The ban on the planned anti-discrimination rally in Vilnius was unfortunate. Lithuania is under obligation through the European Convention on Human Rights to allow freedom of assembly and to prohibit discrimination, including on the grounds of sexual orientation.
It would have been welcome if the city council in VilniusÂ had tried to preventÂ a potential disruption of public order, as opposed to banning the rally altogether. If authorities have a reason to fear for the safety of participants in a demonstration, they should provide protection. What is more, those who threaten public safety should be brought to justice.
The European Court of Human Rights has recently ruled that a ban on a similar event in Warsaw in 2005 violated freedom of assembly and the prohibition of discrimination.Â It is indeed worrisome that even into the 21st century, gay pride parades and similar eventsÂ are stillÂ in danger of being banned or disrupted. Such actions only further fuel existing prejudices and make it more difficult to end the vicious cycle.
Across Europe, many people live in constant fear of being exposed, whileÂ those who have declared their identitiesÂ are facing discrimination and oftenÂ harassment.
Â It is equally disconcerting that so few politicians have stood up fully to this challenge. In discussions about demonstrations, local politicians in some countries have instead made clearly homophobic public statements. This kind of populism is most unfortunate and tends to "legitimize" discrimination.
I would therefore like to recall thatÂ the legal norms are absolutely clear on this. The European Convention on Human Rights 's which is part of national law in all Council of Europe countries, including LithuaniaÂ - does not allow discrimination on the basis of an individual's sexual orientation or gender identification. Guarantees against discrimination on any ground are provided in Article 14 of the Convention.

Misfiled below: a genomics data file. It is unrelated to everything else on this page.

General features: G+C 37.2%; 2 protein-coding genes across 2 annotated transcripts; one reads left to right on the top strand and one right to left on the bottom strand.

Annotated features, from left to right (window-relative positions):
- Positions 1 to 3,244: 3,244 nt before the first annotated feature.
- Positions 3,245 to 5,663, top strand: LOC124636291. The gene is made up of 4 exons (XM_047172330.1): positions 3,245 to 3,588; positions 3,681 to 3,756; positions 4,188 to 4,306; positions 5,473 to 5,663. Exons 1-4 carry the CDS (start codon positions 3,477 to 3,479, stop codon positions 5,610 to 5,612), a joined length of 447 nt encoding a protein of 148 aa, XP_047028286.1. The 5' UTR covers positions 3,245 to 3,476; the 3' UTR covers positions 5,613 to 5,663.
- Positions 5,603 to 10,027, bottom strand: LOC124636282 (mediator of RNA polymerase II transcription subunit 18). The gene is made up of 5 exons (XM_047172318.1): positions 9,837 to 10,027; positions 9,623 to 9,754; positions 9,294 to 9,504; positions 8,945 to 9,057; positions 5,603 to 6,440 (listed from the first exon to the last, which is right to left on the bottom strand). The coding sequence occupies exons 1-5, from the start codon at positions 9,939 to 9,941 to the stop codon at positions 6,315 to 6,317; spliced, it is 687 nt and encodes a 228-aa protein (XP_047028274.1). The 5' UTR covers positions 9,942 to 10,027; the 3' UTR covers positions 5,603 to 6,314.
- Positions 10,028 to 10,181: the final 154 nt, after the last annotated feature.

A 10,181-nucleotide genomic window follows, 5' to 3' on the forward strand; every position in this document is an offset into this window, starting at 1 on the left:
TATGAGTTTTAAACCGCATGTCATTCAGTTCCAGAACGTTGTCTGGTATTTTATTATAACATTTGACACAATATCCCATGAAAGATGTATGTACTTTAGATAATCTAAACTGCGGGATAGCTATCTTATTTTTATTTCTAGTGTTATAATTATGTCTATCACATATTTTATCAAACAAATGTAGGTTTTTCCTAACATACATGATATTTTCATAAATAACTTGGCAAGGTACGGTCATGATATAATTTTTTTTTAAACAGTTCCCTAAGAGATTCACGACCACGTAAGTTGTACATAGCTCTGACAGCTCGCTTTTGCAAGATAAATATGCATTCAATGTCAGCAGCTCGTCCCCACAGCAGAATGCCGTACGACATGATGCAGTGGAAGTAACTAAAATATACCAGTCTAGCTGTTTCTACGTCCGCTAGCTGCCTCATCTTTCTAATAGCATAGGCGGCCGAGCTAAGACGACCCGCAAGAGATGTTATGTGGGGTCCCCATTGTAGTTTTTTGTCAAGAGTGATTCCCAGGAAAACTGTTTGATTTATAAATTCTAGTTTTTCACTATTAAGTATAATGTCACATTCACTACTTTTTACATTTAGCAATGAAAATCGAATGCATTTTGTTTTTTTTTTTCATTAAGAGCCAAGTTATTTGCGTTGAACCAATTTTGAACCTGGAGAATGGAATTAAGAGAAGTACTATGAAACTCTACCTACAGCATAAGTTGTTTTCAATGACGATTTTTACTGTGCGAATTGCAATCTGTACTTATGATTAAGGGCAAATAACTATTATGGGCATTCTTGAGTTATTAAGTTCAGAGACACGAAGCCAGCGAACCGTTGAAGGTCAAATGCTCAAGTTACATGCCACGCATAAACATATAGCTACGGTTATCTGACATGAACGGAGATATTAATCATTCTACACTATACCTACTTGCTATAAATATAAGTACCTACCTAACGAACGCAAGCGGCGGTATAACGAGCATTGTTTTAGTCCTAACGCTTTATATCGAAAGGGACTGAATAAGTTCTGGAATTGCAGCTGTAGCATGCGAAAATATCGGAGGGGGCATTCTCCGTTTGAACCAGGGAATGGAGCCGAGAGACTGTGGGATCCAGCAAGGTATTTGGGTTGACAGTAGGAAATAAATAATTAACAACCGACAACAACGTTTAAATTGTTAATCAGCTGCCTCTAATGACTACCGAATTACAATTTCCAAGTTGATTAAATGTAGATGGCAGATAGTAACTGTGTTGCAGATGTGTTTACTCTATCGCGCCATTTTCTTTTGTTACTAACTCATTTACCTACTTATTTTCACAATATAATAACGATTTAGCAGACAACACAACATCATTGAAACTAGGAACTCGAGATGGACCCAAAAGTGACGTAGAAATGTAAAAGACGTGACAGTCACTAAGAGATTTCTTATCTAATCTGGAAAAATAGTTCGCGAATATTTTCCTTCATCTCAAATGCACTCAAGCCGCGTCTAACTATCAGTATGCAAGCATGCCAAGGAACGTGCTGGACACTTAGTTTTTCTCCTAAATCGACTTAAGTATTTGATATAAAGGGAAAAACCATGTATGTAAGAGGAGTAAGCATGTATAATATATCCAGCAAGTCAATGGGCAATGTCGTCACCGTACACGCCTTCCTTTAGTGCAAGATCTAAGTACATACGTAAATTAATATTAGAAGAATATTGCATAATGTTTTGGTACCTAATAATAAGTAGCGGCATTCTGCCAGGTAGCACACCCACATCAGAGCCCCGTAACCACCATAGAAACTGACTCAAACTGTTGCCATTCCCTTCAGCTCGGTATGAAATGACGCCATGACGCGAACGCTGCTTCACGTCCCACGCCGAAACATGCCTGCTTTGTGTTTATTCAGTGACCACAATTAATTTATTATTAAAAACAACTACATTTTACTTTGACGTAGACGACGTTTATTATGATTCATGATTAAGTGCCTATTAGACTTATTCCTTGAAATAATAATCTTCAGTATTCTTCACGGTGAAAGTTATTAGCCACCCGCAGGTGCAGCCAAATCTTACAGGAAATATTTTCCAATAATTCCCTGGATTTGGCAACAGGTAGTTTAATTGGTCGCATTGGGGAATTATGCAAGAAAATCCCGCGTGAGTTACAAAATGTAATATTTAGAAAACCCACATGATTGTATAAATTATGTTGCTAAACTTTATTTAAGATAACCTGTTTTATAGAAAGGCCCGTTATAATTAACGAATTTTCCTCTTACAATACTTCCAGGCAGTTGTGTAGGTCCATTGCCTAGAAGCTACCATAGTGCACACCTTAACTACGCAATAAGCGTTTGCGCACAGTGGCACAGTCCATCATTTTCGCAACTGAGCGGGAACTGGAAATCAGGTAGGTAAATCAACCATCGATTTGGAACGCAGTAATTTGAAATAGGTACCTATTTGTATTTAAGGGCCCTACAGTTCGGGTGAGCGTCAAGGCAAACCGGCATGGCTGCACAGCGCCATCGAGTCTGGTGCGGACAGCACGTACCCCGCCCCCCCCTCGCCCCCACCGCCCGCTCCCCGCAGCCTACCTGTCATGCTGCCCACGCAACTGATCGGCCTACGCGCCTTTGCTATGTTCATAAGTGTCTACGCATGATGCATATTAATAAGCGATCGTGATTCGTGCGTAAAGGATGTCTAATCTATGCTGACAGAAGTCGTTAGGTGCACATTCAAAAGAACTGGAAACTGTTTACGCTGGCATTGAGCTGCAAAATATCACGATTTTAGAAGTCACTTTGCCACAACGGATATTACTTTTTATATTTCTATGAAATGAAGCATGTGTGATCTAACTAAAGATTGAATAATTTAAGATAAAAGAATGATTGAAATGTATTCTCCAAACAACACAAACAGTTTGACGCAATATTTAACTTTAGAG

In significant decisions, the European Court of Human Rights in StrasbourgÂ has ruled that consensual sexual relations in private, between adults of the same sex, must not be criminalized; that there should be no discrimination when setting the age of consent for sexual acts; that homosexuals should also have the right to be admitted into the armed forces, and that same sex partners should have the same right of succession of tenancy as other couples. The principles established byÂ major Court rulings should be respected byÂ all countries that have ratified the Convention.
The authorities in Vilnius should therefore reconsider their decision and take concrete measures to protect the freedom of assembly of all individuals, including gays, lesbians, bisexuals and transgender persons. But the change of mentality that is needed requires a broad effort fromÂ the wider society: schools should give objective information about homosexuality and history education should be reviewed with the purpose of ensuring that Nazi crimes against homosexuals, and other aspects of their victimization, be objectively taught. Finally, I believe that courts, ombudsmen and national human rights institutions need to address discrimination based on sexual orientation as a priority.
Thomas Hammarberg is commissioner for human rights at the Council of Europe.